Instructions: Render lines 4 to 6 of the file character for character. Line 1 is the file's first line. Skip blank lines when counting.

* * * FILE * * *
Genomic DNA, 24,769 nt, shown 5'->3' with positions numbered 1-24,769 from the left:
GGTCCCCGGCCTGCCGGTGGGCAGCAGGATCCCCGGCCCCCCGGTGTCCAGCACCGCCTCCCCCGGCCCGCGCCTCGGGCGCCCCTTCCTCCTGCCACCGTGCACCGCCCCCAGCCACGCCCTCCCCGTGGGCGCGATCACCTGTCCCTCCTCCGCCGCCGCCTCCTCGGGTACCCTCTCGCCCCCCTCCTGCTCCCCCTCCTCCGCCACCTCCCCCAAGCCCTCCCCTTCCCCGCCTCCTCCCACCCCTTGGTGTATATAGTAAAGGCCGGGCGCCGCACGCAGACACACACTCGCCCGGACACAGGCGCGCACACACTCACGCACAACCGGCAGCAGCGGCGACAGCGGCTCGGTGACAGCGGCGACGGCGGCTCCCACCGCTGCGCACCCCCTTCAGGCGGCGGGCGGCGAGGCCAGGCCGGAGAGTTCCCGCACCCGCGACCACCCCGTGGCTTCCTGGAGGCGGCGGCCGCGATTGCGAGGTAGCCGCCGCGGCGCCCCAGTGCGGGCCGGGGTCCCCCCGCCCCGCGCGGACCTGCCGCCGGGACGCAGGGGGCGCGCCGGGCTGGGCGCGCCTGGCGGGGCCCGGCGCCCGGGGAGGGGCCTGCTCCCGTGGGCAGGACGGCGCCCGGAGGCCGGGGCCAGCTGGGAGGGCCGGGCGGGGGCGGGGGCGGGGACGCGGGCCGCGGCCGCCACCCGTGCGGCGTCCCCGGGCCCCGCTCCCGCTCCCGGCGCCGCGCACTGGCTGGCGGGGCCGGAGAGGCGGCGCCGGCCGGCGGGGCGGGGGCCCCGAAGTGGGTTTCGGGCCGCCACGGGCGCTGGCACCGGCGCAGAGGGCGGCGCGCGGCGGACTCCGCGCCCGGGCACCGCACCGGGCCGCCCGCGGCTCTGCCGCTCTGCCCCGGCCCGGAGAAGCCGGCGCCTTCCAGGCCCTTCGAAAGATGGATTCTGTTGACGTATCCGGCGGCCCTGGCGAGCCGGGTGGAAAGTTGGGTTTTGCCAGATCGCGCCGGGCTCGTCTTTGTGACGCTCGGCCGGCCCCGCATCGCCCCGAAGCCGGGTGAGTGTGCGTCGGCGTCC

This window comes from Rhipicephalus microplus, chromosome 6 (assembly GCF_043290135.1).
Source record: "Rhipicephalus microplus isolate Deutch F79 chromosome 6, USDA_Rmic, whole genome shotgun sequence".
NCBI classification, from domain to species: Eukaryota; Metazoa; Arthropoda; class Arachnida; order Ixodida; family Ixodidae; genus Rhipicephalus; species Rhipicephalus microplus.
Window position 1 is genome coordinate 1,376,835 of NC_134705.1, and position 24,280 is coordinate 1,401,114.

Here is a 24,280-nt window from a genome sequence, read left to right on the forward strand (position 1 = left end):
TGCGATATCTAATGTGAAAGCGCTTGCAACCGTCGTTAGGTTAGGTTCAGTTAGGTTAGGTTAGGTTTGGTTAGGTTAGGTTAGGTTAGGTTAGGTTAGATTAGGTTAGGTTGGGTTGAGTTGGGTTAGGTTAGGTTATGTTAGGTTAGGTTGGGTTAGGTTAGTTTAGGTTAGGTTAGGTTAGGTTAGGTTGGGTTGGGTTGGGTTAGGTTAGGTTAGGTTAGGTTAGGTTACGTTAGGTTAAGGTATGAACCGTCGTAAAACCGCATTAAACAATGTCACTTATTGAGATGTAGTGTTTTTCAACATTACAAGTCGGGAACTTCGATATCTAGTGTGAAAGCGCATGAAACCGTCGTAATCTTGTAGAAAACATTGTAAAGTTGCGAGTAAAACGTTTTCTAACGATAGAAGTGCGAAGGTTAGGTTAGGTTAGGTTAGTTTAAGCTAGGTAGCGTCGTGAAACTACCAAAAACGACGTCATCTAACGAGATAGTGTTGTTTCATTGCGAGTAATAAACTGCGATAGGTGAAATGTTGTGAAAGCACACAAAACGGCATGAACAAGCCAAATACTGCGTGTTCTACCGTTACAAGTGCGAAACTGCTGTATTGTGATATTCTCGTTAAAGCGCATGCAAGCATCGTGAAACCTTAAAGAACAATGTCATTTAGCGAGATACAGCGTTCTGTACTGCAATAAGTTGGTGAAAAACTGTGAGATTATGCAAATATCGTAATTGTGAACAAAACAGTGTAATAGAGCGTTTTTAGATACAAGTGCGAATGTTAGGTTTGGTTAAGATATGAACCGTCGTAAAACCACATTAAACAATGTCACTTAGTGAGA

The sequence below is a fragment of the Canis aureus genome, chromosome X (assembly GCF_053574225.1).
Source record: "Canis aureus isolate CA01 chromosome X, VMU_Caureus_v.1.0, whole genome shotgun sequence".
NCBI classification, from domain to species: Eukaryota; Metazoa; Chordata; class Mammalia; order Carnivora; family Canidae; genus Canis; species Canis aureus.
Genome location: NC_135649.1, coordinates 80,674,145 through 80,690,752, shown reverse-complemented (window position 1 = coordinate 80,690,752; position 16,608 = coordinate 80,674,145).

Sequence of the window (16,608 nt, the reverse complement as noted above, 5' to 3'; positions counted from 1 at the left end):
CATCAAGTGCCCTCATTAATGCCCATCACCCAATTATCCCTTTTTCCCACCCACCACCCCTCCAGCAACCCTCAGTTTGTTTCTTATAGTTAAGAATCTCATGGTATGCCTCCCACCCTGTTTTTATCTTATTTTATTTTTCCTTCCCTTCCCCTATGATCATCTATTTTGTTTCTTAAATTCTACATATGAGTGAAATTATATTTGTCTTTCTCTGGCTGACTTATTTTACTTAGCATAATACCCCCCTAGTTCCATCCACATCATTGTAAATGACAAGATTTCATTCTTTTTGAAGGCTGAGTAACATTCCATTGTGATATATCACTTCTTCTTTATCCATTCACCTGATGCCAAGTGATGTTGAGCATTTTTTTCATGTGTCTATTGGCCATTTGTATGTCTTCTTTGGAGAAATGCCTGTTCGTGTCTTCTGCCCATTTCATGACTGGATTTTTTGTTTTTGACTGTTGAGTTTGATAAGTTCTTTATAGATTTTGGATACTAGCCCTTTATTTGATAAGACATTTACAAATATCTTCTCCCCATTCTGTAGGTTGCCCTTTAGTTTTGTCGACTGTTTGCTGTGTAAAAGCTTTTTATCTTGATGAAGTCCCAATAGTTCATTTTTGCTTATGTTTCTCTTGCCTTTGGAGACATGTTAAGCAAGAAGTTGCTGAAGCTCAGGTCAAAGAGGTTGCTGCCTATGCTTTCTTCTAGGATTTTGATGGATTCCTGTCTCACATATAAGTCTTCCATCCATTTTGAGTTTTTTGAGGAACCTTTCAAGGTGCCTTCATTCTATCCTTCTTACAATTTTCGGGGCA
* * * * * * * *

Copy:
Source record: "Rhipicephalus microplus isolate Deutch F79 chromosome 6, USDA_Rmic, whole genome shotgun sequence".
NCBI classification, from domain to species: Eukaryota; Metazoa; Arthropoda; class Arachnida; order Ixodida; family Ixodidae; genus Rhipicephalus; species Rhipicephalus microplus.
Window position 1 is genome coordinate 1,376,835 of NC_134705.1, and position 24,280 is coordinate 1,401,114.